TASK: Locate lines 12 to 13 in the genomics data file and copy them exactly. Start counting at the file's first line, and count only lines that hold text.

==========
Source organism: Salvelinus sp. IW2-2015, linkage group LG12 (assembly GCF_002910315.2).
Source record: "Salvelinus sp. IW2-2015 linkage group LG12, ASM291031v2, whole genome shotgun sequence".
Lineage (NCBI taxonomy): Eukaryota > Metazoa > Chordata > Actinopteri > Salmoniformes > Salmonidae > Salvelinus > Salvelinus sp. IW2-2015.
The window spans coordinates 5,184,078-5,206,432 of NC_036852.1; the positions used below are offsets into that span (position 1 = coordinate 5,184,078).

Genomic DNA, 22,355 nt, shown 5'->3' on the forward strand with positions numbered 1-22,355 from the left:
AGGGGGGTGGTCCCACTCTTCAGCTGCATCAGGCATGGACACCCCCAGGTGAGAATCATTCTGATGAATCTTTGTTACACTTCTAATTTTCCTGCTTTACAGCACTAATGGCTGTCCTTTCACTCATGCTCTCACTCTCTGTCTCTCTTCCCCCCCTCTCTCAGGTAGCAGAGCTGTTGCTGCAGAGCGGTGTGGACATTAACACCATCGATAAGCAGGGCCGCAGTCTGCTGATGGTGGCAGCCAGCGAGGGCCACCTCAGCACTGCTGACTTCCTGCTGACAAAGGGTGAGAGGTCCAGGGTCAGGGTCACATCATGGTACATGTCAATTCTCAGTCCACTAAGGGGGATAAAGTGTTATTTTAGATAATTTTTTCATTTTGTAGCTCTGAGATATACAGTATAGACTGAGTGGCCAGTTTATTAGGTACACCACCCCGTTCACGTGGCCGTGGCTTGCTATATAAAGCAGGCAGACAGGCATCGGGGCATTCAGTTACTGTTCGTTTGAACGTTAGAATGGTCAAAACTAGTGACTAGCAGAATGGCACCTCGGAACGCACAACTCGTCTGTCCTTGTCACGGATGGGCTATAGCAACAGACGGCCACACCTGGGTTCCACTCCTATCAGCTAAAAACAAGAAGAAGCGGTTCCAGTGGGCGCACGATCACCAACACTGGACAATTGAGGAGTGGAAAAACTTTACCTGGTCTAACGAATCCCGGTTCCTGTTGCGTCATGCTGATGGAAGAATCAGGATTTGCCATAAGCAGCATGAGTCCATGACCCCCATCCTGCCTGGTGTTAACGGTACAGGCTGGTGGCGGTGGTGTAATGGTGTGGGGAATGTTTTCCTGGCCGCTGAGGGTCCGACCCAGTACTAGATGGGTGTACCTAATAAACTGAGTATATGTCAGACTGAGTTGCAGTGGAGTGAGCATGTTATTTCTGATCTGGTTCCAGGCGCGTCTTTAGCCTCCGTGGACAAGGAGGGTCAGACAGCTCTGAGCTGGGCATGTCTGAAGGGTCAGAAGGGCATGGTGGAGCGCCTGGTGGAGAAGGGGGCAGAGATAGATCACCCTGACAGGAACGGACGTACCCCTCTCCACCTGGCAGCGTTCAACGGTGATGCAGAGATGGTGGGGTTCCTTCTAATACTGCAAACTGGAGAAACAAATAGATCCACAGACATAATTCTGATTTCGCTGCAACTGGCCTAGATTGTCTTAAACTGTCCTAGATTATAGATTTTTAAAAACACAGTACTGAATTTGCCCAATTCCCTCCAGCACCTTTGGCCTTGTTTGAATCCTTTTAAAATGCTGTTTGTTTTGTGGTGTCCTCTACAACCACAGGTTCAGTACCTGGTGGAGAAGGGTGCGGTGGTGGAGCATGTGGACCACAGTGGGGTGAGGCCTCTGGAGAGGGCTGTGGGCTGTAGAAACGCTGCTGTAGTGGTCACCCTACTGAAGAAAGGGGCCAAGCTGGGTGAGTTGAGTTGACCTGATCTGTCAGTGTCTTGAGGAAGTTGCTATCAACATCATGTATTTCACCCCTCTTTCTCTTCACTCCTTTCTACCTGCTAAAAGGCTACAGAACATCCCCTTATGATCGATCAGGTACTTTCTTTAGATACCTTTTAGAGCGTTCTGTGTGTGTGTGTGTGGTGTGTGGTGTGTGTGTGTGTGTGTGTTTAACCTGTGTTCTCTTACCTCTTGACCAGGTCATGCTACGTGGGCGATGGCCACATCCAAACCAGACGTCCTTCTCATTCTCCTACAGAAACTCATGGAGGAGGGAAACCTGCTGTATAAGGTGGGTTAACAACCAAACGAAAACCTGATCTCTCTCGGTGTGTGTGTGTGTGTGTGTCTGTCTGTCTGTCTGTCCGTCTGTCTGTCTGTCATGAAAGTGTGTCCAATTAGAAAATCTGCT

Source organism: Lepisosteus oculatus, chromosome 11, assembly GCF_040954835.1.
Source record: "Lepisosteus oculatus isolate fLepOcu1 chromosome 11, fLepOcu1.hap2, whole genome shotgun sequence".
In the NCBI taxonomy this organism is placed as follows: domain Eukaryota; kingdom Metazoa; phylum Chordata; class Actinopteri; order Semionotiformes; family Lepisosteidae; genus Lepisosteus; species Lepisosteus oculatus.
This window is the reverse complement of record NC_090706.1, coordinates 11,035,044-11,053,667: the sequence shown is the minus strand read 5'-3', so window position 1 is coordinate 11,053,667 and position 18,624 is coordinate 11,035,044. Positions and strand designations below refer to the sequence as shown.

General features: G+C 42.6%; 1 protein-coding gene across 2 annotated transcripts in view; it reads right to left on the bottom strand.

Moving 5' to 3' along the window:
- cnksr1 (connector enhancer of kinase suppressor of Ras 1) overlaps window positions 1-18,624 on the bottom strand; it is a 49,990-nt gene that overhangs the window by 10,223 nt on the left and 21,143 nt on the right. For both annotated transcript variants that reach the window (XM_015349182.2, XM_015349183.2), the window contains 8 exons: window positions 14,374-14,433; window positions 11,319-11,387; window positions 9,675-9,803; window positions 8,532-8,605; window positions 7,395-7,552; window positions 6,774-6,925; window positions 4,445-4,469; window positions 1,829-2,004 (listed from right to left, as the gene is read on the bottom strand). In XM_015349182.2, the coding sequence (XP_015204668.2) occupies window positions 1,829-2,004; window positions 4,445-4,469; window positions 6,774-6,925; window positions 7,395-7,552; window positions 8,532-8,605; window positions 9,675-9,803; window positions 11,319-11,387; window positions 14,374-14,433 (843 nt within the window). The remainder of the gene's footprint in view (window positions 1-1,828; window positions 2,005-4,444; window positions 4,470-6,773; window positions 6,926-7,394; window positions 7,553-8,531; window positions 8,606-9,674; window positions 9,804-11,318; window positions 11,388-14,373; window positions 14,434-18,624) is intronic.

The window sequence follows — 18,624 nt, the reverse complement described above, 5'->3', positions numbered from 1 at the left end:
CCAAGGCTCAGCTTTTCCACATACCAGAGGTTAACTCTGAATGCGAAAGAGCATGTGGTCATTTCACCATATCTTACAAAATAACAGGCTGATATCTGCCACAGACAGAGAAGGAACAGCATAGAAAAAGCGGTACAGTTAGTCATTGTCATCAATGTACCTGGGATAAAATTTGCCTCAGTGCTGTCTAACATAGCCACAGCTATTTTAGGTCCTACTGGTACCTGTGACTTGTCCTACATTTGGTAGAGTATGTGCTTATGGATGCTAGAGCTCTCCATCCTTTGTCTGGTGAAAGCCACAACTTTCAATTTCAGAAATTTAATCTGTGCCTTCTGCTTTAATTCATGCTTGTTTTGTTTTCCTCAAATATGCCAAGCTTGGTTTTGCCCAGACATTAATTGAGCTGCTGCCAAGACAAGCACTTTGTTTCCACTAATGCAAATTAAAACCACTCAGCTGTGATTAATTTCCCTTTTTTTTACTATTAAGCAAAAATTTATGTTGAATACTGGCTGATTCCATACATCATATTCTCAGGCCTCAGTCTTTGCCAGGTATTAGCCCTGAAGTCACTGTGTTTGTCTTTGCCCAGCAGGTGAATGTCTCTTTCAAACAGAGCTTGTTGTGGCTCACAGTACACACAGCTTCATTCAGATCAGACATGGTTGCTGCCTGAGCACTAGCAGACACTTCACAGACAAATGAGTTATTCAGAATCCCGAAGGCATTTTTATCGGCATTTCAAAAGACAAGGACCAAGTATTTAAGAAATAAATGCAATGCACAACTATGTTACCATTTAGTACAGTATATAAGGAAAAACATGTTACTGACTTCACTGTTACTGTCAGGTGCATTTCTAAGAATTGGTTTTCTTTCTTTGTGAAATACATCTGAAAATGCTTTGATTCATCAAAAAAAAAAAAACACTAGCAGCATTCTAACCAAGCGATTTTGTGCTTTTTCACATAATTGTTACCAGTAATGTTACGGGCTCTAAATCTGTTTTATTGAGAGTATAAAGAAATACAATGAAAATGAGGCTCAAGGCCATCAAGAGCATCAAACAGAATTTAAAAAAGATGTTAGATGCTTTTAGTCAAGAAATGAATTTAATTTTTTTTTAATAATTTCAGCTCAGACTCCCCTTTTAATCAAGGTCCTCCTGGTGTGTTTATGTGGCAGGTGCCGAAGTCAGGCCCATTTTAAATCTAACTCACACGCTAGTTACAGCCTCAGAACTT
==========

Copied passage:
Moving 5' to 3' along the window:
- cnksr1 (connector enhancer of kinase suppressor of Ras 1) overlaps window positions 1-18,624 on the bottom strand; it is a 49,990-nt gene that overhangs the window by 10,223 nt on the left and 21,143 nt on the right. For both annotated transcript variants that reach the window (XM_015349182.2, XM_015349183.2), the window contains 8 exons: window positions 14,374-14,433; window positions 11,319-11,387; window positions 9,675-9,803; window positions 8,532-8,605; window positions 7,395-7,552; window positions 6,774-6,925; window positions 4,445-4,469; window positions 1,829-2,004 (listed from right to left, as the gene is read on the bottom strand). In XM_015349182.2, the coding sequence (XP_015204668.2) occupies window positions 1,829-2,004; window positions 4,445-4,469; window positions 6,774-6,925; window positions 7,395-7,552; window positions 8,532-8,605; window positions 9,675-9,803; window positions 11,319-11,387; window positions 14,374-14,433 (843 nt within the window). The remainder of the gene's footprint in view (window positions 1-1,828; window positions 2,005-4,444; window positions 4,470-6,773; window positions 6,926-7,394; window positions 7,553-8,531; window positions 8,606-9,674; window positions 9,804-11,318; window positions 11,388-14,373; window positions 14,434-18,624) is intronic.